Physical Examination

Physical examination is limited with urinary tract disorders, but special techniques are available. Many physical findings are helpful, if present, although their absence does not imply normalcy. For example, a renal bruit may indicate arterial stenosis, but its absence does not rule out the condition. Variations in examiner skill and patient factors also limit the accuracy and reliability of physical findings.

The kidneys are retroperitoneal organs and are difficult to palpate, except in very thin persons and children. The right kidney sits more inferiorly than the left because of the liver. The ureters are nonpalpable but, as with the kidneys, may radiate pain to the flank area. The bladder is typically nonpalpable unless distended with at least 150 mL of urine, and percussion is preferred over palpation for diagnosing disten-tion (Gerber and Brendler, 2007). In women an enlarged bladder may also be noted on bimanual examination.

Pelvic examination is useful for diagnosing cystocele in women. Two fingers can be placed in the introitus and opened to visualize the vaginal cavity. The patient then performs the Valsalva maneuver. The anterior wall dipping down into the vaginal cavity may signify a cystocele. More subtle cystoceles can be detected by placing a lubricated cotton swab in the urethral meatus and having the patient perform the Valsalva maneuver. If the swab moves upward (anteriorly), it may indicate movement of the bladder neck with straining.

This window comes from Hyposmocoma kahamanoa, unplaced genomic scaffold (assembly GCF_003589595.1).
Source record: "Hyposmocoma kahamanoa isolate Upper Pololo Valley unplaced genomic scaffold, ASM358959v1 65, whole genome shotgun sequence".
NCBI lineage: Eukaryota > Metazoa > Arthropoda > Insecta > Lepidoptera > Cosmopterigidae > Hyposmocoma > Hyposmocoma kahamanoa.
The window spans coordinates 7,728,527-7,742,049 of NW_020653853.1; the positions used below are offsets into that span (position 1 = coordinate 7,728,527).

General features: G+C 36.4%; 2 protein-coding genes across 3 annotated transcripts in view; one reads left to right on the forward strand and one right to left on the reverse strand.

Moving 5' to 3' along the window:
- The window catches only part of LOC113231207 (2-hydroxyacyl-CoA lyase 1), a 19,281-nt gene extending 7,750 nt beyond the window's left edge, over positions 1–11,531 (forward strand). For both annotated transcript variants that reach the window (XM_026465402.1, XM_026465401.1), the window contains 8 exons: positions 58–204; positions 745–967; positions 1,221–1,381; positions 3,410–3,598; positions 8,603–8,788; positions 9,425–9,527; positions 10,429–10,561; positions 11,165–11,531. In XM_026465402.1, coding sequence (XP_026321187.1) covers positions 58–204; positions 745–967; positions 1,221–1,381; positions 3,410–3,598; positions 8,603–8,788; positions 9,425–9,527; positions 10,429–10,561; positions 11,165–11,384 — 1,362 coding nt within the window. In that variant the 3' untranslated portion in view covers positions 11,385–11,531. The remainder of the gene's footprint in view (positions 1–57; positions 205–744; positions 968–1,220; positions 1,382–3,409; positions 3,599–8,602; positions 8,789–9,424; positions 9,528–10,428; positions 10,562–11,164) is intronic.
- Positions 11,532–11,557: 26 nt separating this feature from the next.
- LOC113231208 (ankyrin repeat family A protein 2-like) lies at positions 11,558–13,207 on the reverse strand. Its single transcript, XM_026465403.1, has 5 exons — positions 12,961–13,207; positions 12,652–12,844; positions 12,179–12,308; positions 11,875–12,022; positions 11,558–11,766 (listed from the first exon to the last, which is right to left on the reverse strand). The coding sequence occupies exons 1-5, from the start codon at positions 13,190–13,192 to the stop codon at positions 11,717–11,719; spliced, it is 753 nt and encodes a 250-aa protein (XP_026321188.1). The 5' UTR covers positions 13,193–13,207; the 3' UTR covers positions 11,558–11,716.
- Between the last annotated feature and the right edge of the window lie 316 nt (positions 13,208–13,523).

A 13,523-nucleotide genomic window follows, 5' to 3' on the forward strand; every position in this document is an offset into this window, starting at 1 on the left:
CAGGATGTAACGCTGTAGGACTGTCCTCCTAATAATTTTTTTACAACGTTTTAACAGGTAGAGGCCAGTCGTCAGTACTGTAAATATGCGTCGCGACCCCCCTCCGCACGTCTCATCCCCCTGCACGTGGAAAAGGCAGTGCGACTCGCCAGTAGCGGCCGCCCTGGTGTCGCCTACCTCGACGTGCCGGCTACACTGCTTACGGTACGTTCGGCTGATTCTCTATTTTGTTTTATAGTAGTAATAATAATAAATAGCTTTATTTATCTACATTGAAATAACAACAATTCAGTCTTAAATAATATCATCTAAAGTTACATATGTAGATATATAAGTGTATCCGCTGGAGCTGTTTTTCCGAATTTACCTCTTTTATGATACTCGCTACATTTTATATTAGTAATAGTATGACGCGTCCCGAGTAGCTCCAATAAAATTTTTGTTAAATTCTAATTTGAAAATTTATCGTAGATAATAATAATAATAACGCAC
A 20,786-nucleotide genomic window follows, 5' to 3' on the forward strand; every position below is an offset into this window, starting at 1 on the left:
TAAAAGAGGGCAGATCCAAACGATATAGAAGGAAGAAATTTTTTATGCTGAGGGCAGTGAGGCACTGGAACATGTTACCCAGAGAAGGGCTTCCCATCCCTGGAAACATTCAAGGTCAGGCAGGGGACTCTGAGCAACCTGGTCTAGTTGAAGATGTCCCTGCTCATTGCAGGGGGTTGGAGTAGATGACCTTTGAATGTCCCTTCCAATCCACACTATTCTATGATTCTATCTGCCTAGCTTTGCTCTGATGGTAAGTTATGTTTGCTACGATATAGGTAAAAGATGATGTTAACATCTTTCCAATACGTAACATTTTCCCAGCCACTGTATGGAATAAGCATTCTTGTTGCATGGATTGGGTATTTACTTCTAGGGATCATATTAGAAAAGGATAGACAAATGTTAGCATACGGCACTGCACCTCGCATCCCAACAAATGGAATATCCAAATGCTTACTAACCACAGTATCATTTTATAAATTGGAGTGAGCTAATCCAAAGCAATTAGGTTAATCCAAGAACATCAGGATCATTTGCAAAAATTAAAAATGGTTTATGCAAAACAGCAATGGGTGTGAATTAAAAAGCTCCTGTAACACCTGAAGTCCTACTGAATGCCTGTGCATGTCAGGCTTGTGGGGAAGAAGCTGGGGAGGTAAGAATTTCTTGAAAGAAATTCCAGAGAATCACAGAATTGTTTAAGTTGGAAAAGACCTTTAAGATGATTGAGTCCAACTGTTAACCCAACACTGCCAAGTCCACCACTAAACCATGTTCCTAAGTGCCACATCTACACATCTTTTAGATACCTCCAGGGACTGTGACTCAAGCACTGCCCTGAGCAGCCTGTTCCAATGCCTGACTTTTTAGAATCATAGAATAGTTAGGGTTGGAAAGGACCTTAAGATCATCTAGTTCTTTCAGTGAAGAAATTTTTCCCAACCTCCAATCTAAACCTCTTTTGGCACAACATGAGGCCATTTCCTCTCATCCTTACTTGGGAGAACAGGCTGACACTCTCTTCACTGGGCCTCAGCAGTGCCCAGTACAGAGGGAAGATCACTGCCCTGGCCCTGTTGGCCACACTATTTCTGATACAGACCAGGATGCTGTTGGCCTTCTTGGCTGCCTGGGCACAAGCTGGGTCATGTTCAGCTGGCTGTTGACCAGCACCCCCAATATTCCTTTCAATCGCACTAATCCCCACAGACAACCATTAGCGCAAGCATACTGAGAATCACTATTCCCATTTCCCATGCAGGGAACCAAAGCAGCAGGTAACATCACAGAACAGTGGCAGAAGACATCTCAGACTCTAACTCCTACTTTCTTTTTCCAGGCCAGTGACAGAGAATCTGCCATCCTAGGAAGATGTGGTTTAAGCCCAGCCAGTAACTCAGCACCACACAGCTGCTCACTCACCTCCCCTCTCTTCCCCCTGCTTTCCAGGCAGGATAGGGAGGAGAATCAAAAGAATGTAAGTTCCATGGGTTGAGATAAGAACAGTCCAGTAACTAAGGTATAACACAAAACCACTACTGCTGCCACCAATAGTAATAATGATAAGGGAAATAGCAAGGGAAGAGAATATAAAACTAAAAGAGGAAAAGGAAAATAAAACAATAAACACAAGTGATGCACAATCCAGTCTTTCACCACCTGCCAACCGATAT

Examination of the external genitalia in men may reveal penile lesions, regional adenopathy, or disorders of the scrotum and testicles. Uncircumcised men should have the foreskin retracted to rule out phimosis and visualize the glans. Careful palpation of the testicular complex is needed to detect and differentiate masses and anatomic abnormalities. Digital rectal examination (DRE) can estimate prostate size and detect masses or inflammation. It is usually performed with the patient leaning forward on the examination table with his elbows bent. Prostate tenderness, warmth, or a boggy consistency suggests prostati-tis. Prostate enlargement consistent with benign prostatic hyperplasia is typical in older men. Masses or asymmetry may indicate a tumor.

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